Hot off the press from eldiario.es – some changes for autónomos in Spain, just approved by a majority in the Spanish congress and due to come into law in the coming months. In brief:
Changes for autónomos in Spain
The social security quota
Hoping for the long-promised abolishment of the fixed quota (around 270€ per month no matter what you earn) – to be replaced by a contribution based on earnings? Well, keep dreaming. The change is simply about when you register as autónomo. From now on, they’ll no longer charge you the full month’s quota if you register after the first of the month. It’ll also be possible to change your contribution base (base de cotización) up to four times a year, rather than two.
The introductory flat rate
Again, this is one for new autónomos. The introductory social security flat rate of 50€, which is currently for your first 6 months, will be extended to a year. For the whole second year you can also expect to pay a reduced rate.
Lighter sanctions for late payments
At the moment, late social security payments are punished with a surcharge of 20% (in some cases 35%). The penalties will now be 3% if you pay up the next month, 5% for the month after, 10% for the third month and 20% thereafter.
Improvements in maternity benefits
Apparently new mums (and dads) will now receive 100% of the allowance based on their contribution. We’re a little lost here, as to our understanding this is also the current arrangement.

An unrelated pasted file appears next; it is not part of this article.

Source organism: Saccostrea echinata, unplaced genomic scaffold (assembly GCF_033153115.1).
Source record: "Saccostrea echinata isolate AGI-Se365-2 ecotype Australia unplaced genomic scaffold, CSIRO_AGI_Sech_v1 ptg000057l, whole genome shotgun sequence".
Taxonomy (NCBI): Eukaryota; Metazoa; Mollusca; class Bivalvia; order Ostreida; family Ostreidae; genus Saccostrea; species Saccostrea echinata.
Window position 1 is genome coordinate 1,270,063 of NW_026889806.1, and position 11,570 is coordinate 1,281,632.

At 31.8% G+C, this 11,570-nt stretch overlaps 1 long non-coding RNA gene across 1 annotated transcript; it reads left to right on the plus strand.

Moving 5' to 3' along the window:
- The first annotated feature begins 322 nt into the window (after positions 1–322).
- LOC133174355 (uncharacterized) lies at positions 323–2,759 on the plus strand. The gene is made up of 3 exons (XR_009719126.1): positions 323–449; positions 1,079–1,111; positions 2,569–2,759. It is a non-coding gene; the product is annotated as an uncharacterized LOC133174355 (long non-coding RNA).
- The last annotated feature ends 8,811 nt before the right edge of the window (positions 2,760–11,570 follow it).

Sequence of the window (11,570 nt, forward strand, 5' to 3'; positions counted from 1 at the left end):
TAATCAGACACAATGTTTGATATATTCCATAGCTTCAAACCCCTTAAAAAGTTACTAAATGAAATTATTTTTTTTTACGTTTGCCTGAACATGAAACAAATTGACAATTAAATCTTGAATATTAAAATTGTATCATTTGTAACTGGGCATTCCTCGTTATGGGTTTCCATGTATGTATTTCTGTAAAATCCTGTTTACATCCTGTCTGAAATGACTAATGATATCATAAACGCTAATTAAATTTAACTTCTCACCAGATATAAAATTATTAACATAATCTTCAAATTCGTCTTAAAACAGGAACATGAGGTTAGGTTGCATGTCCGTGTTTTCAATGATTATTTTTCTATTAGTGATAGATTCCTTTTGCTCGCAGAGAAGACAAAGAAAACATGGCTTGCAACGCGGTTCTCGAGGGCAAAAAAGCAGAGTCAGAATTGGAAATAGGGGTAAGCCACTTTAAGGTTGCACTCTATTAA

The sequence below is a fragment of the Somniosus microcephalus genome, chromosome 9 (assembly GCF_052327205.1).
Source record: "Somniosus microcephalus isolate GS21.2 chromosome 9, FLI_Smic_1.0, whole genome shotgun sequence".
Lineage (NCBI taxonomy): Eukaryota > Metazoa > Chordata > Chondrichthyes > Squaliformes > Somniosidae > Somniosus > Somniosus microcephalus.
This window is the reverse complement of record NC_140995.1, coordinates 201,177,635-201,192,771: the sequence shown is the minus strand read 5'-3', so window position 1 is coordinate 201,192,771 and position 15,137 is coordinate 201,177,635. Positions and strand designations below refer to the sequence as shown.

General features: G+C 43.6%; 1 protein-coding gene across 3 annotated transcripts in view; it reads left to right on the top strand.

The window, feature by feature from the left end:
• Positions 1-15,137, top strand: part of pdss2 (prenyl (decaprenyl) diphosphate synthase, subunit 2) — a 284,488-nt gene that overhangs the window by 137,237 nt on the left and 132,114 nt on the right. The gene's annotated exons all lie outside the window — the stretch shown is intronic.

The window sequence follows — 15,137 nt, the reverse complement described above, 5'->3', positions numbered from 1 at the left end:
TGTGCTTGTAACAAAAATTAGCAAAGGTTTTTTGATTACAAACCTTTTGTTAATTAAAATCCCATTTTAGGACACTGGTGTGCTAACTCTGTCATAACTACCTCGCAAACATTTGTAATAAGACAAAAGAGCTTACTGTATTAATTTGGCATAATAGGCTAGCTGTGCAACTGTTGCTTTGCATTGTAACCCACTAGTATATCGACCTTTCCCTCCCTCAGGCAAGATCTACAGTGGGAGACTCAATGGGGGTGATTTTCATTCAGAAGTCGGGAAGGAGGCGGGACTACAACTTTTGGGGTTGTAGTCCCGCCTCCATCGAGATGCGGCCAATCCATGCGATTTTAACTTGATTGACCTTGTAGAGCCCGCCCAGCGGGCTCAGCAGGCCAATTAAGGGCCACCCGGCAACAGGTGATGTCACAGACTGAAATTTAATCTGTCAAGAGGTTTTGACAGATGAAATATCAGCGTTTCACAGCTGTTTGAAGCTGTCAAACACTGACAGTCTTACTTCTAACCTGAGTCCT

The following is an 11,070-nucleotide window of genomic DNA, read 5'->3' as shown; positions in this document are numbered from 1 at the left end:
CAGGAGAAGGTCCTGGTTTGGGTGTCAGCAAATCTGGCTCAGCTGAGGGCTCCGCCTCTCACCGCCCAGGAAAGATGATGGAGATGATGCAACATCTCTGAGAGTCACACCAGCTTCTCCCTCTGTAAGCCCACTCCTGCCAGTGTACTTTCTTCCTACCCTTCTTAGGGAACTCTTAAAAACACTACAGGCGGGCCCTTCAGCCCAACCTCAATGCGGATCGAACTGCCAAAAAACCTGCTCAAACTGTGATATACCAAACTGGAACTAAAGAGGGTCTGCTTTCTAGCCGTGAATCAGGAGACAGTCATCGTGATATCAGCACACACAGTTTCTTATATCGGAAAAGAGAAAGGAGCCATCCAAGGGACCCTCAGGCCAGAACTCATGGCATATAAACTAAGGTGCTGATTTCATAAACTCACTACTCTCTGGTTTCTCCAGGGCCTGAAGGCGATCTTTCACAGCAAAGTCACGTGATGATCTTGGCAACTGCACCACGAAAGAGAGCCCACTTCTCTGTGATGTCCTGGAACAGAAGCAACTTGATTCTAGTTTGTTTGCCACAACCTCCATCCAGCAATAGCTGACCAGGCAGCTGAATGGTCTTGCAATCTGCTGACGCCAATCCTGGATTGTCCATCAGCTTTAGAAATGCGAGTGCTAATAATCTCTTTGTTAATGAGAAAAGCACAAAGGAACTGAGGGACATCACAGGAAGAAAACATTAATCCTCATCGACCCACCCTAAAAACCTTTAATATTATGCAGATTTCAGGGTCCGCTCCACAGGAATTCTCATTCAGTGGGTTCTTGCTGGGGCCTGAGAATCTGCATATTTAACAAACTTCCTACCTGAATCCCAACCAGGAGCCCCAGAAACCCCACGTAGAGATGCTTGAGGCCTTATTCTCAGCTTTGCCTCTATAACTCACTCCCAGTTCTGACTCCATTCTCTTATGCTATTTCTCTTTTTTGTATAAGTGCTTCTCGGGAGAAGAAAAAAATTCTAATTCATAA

Water and electricity are now tax-deductible
Actually, this has implicitly been the case since Madrid’s Superior Justice Tribunal ruled last year that work-at-home autónomos can deduct a percentage of their electricity, gas and telephone bills from their taxable base. All the new legislation will do is bring Hacienda (the tax office) in line with this ruling.
Our two bob
Although some points (especially maternity leave) need further clarification, our initial reaction – as you might just have got from our subtle editorial tone – is one of disappointment. There are plusses for new autónomos, but for the longer-suffering it is, to say the least, entirely underwhelming. Given that the proposals were a result of the pact between the Partido Popular (Popular Party) and Ciudadanos (Citizens) to invest Mariano Rajoy as president – and Ciudadanos have explicitly promised much more for freelancers – we can’t help but question the capacity of the “new politics” to radically shake up the old. As long as freelancers continue to be treated as if they are all prima facie tax dodgers, there is still much to be fought for.